As a child, I loved flying. Soaring through the sky, looking at the tiny cities below was a source of joy and wonder. I especially loved getting close to landing, when little toy cars would materialize on the streets and whole neighborhoods would look like homemade dioramas. One of the tragedies of my childhood was that we couldn’t really afford to travel much, so every summer I’d find myself lost in daydreams about flights to far away and exotic destinations, while surrounded by boring reality.

But that one flight to Paris was the roughest I’ve ever had. Up until that day, all of my flights had been relatively smooth, with just enough turbulence to shake things up, but nothing worrying. I hadn’t heard of, or ever experience, air pockets before. So there I was, on the redeye flight, chatting up a pretty girl next to me (who was headed to Houston) and then drifting off to sleep until landing time. Or at least, that was the plan.I was jolted awake by the plane jumping in mid-air. The plane. Jumped. That didn’t seem possible. Some people were murmuring excitedly and I panicked. The gentleman sitting on the other side of me said I should relax. It was just turbulence. He may as well have been speaking in tongues for all that did to reassure me. Despite all the bumps, the plane landed in Paris safely and, exhausted from all the panicking, I slept quite soundly on my connecting flight.

The damage was already done though. That instilled in me a fear of flying that I haven’t gotten over as yet. It also doesn’t help that the past couple of flights I’ve taken were also in fairly rough weather and had me fearing for my life. If I never have to set foot on a plane again, I will be a happy man.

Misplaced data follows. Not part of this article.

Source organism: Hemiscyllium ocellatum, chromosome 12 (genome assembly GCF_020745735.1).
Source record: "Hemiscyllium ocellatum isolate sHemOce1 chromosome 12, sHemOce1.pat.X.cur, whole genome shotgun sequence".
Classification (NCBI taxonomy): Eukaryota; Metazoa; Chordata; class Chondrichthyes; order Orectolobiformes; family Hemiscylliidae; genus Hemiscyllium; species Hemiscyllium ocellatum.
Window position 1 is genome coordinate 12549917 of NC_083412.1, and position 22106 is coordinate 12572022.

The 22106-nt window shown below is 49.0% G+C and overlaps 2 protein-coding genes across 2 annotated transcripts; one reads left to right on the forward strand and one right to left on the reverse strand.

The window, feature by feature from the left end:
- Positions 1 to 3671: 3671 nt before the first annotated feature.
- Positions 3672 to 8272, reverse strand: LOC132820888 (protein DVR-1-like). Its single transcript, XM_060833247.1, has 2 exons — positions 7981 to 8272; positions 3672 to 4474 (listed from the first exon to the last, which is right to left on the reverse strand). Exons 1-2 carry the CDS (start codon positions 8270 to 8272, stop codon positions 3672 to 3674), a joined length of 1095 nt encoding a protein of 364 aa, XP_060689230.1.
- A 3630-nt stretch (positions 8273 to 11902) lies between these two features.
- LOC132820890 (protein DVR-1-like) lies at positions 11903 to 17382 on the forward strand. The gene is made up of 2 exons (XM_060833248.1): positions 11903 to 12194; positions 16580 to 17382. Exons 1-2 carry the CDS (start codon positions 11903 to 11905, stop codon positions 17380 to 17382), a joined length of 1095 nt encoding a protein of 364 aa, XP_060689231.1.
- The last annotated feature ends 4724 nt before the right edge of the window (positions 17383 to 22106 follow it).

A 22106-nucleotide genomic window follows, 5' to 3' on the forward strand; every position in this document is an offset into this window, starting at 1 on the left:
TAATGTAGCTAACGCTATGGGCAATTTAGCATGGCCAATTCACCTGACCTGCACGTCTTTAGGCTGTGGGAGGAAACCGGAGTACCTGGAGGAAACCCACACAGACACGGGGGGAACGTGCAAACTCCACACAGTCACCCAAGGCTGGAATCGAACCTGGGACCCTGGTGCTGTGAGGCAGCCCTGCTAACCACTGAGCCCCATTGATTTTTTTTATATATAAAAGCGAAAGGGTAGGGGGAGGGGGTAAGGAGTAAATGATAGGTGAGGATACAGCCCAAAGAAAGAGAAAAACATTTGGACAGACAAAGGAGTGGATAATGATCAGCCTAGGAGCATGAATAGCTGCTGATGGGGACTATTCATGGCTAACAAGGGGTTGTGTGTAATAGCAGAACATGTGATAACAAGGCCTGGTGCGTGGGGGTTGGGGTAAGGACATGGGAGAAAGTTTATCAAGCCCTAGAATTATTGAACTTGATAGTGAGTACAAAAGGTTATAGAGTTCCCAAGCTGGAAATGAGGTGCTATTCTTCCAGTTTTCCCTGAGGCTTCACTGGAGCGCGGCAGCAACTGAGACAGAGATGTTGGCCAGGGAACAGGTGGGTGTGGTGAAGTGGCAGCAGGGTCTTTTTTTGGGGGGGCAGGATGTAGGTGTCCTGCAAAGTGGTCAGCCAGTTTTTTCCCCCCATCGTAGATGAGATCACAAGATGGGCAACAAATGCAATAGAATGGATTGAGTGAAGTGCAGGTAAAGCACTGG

Panic Button

Panic attacks are always so exciting. Especially when you can’t really pin down the source of them. I’ve been prone to occasional bouts of panic and anxiety attacks for as long as I can remember. On average, these spells would last about a week. Just one week of freaking out over anything and everything, unable to find comfort in even the smallest of pleasures.

When I was a kid, they usually happened some time during the first month of summer vacation. Most likely it was due to some mix of not seeing many of my friends for a few months (most people jetted off some place for summer, while I was home) and starting a new school year. Plus, the reality of finishing the previous year really sunk in by then. When exactly did it start? I don’t remember. I don’t know what exactly caused it.